“At that time if you looked that way (northwest) none of the cottonwoods were up to any height so we could see the city of Saint Paul summer, winter. It was a beautiful view. Now the cottonwoods have grown so tall, 100 feet tall at least, they have really blocked the view except in the wintertime “
I asked Bruce if he knew why Douglynn Lane and other neighboring streets remain unpaved.
“There wasn’t any point to having anything paved because we had no sewer and no water available from the city at the time. So when we built here we had to dig a well and put in our own septic field.”
Bruce added that the neighborhood still has no city sewer or water and finishing the streets would ruin the character of the neighborhood.
Bryn and Bruce both talked about how much they enjoy the unique nature of the area, including the large lots, trees and narrow, winding streets.
As Bryn put it, “I love it…. I see the seasonal changes and I appreciate that and I get an aspect of nature, which is a nice thing to have. There is a family of deer that live in this neighborhood. They’re very very tame.”
Other frequent visitors include fox, wild turkeys, woodchucks and many bird species. There is one Bruce would like to leave.
“Woodpeckers are my nemesis. We have a hole up there from a pileated. That’s the fourth one they made this summer. It’s a constant struggle that way.”
There are other hassles that come with living in Highwood HIlls. For example, there is the distance from friends and the difficulty in finding Douglynn Lane, they told me.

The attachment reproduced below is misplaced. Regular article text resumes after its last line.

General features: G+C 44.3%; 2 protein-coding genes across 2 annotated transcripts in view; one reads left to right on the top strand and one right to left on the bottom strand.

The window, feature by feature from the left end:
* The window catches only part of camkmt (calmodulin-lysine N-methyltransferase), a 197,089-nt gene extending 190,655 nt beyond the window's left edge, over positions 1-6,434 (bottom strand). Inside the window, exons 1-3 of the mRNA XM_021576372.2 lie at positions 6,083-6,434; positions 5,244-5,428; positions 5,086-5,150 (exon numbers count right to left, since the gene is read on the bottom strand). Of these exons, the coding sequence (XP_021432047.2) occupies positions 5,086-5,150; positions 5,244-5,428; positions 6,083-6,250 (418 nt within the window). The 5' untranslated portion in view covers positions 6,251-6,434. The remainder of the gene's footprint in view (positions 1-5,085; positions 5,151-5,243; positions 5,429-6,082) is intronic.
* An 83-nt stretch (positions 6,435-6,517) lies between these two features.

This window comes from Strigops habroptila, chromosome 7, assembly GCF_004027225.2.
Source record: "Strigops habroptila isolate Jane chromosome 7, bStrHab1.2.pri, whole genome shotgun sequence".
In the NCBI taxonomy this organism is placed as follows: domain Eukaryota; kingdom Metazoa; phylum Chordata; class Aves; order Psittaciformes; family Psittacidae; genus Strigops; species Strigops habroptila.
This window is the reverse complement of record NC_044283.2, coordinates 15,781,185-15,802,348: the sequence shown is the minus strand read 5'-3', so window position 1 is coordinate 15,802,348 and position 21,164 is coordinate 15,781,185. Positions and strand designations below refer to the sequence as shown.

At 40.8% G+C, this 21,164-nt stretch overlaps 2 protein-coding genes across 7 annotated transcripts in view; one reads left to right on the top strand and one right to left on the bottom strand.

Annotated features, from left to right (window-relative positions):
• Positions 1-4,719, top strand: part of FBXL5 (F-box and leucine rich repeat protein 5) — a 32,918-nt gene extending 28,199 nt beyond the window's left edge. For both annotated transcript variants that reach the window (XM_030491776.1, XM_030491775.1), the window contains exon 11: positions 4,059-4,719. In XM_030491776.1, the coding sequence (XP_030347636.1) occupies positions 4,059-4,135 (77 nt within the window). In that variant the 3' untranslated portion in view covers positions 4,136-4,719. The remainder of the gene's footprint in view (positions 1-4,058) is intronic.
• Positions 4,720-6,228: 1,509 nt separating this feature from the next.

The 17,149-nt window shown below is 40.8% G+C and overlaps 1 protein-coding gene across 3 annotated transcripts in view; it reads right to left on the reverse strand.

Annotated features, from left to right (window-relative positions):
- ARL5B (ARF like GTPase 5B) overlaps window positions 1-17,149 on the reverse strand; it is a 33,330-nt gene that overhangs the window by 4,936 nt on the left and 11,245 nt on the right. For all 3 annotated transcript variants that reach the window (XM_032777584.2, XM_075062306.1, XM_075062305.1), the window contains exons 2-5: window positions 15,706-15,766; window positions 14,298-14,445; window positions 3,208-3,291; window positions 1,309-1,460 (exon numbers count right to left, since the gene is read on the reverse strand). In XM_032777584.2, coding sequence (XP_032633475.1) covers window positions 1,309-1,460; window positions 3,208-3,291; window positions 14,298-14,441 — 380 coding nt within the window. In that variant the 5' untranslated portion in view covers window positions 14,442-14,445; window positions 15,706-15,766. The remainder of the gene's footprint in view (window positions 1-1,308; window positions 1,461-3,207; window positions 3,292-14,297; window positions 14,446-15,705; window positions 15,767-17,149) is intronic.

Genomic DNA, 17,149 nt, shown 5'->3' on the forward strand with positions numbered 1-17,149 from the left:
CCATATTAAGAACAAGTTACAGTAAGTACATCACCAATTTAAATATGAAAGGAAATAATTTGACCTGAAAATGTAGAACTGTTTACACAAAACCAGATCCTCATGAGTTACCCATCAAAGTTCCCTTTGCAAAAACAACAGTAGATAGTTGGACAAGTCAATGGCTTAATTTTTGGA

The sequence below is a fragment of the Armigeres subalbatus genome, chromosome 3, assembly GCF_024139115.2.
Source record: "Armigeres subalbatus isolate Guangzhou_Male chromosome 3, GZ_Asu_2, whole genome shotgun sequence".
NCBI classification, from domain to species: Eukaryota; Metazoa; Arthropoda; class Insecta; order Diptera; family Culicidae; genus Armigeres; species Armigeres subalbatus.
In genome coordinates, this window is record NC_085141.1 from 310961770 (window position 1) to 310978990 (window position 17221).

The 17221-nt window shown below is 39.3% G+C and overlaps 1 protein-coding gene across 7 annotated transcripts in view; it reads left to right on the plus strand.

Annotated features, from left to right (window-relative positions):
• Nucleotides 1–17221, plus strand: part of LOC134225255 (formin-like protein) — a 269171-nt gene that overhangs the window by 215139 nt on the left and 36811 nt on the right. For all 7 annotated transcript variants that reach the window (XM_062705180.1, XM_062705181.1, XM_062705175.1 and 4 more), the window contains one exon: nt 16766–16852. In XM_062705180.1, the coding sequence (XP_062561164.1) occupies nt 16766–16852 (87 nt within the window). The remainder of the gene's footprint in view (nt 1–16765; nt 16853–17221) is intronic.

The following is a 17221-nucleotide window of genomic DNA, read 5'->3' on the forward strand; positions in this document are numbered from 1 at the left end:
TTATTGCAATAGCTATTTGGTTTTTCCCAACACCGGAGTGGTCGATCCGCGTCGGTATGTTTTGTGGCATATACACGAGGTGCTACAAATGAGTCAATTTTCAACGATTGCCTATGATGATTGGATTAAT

Snow and ice removal are another. “The city doesn’t seem to understand that salt does not help because all that does is compact down to ice.. If they put down gravel that would actually pack down and make a textured surface that will bite. Almost everybody has four-wheel drive just to get out. “
Police and fire department access is another concern.
“We have a retired fire person down here. He makes sure trucks will come through, just to make sure the trucks will clear the brush and trees. They come through two or three times a year.”
On occasion, Bruce said, when they’ve called the police, they have been asked where they are because the police were unfamiliar with the area.
As I typically do, I finished the interview by asking if either had anything to add. Bruce laughed and told me “Glad that you found us but don’t bring too many people here.”
With that I was off to tour the rest of Douglynn and the other gravel streets in the subdivision such as Winthrop, Boxwood, Snowshoe, Birch and Bonnie.
This undistinguished intersection, McKnight Road and Carver Avenue, is one of the southeastern corners of Saint Paul. A look at the map of this ride will clarify why I say there is more than one southeastern corner of Saint Paul.
Here is where I turned around and went north on Point Douglas-the start of the trip home.
From Point Douglas Road I went west on Warner Road.
I had ridden 28 miles when I took the previous pictures and my energy and enthusiasm were waning. I all but ceased taking pictures and concentrated on getting home via the flattest route possible. About eight miles and 45 minutes later I sluggishly pedaled into my yard, beat but upbeat from a fascinating day of new sights. When reviewing the map of the day’s ride I realized I’ll need another long day to finish exploring the Highwood Hills neighborhood. That’s a ride for next year.
Here’s the link to the map of the Highwood Hills ride: http://www.mapmyride.com/routes/view/131522461